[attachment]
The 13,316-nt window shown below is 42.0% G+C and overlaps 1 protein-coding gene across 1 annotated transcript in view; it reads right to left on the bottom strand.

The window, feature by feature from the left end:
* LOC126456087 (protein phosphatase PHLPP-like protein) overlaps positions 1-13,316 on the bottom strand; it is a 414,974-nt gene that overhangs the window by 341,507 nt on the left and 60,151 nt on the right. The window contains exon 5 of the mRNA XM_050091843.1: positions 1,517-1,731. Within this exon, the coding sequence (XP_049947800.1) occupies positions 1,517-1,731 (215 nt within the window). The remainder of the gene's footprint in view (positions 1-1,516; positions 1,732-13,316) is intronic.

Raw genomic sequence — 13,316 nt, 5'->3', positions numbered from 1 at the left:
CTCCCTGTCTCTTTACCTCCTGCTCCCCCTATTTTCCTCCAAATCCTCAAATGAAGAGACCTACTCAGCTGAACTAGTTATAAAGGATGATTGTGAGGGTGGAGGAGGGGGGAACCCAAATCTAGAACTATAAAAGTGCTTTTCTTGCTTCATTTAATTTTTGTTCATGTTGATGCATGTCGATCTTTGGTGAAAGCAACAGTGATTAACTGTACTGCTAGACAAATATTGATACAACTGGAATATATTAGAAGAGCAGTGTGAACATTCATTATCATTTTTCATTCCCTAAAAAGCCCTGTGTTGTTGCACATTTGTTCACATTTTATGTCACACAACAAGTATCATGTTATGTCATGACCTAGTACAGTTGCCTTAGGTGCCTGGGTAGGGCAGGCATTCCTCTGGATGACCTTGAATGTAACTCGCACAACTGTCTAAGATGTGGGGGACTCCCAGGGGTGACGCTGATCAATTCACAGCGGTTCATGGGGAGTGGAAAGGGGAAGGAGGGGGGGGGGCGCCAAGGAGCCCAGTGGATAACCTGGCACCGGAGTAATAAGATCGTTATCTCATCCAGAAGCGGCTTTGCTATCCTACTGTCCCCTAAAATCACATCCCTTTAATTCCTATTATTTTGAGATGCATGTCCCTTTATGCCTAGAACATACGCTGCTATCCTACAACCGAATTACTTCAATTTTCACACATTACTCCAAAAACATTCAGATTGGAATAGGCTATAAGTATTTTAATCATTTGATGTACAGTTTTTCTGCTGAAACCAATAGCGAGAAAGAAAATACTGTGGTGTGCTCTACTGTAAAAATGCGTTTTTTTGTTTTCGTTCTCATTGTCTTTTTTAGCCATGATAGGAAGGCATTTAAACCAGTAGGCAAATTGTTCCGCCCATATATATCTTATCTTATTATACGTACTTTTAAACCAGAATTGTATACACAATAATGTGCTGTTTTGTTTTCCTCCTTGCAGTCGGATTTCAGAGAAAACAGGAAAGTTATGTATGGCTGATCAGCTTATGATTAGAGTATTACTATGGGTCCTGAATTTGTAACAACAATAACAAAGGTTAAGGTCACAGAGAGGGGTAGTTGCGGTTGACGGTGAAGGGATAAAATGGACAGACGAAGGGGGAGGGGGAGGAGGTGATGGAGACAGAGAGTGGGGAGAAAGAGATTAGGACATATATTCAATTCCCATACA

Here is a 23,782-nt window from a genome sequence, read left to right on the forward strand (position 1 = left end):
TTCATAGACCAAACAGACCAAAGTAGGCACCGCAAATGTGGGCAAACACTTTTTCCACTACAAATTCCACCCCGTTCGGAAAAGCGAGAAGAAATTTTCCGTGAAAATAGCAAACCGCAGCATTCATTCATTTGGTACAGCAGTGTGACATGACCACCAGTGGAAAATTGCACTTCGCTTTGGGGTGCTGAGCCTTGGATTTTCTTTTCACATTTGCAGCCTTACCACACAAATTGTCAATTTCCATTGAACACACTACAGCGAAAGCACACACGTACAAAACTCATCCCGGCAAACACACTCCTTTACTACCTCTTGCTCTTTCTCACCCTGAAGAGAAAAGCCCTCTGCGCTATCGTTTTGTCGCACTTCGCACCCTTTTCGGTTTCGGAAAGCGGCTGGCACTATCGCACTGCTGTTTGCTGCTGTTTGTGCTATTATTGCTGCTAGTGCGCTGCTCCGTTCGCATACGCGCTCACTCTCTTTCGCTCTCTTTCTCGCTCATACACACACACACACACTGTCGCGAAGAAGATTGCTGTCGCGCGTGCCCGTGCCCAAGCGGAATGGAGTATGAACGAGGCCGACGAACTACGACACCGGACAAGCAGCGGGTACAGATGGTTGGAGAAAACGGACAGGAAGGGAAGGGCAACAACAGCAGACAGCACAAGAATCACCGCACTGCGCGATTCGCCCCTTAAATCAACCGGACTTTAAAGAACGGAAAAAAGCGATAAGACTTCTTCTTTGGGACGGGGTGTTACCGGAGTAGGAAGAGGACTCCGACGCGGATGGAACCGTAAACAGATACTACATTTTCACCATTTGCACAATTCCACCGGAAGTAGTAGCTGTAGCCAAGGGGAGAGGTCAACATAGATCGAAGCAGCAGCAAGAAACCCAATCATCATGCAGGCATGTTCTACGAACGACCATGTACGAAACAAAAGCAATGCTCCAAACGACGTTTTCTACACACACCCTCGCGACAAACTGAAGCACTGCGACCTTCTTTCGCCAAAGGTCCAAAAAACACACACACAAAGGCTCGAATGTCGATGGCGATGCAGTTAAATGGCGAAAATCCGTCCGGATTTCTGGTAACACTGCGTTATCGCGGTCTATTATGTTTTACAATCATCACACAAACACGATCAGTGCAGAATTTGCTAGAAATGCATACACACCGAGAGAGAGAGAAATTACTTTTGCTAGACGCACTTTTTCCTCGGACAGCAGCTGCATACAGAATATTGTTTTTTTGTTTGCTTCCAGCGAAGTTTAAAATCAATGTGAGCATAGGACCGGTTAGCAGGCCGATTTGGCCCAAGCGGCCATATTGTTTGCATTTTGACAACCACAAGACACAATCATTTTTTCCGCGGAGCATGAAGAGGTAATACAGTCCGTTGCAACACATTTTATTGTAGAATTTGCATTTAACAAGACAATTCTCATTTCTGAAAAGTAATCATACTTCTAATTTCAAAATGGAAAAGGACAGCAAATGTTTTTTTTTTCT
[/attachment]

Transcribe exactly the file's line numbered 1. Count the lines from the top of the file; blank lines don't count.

The 13,316-nt window shown below is 42.0% G+C and overlaps 1 protein-coding gene across 1 annotated transcript in view; it reads right to left on the bottom strand.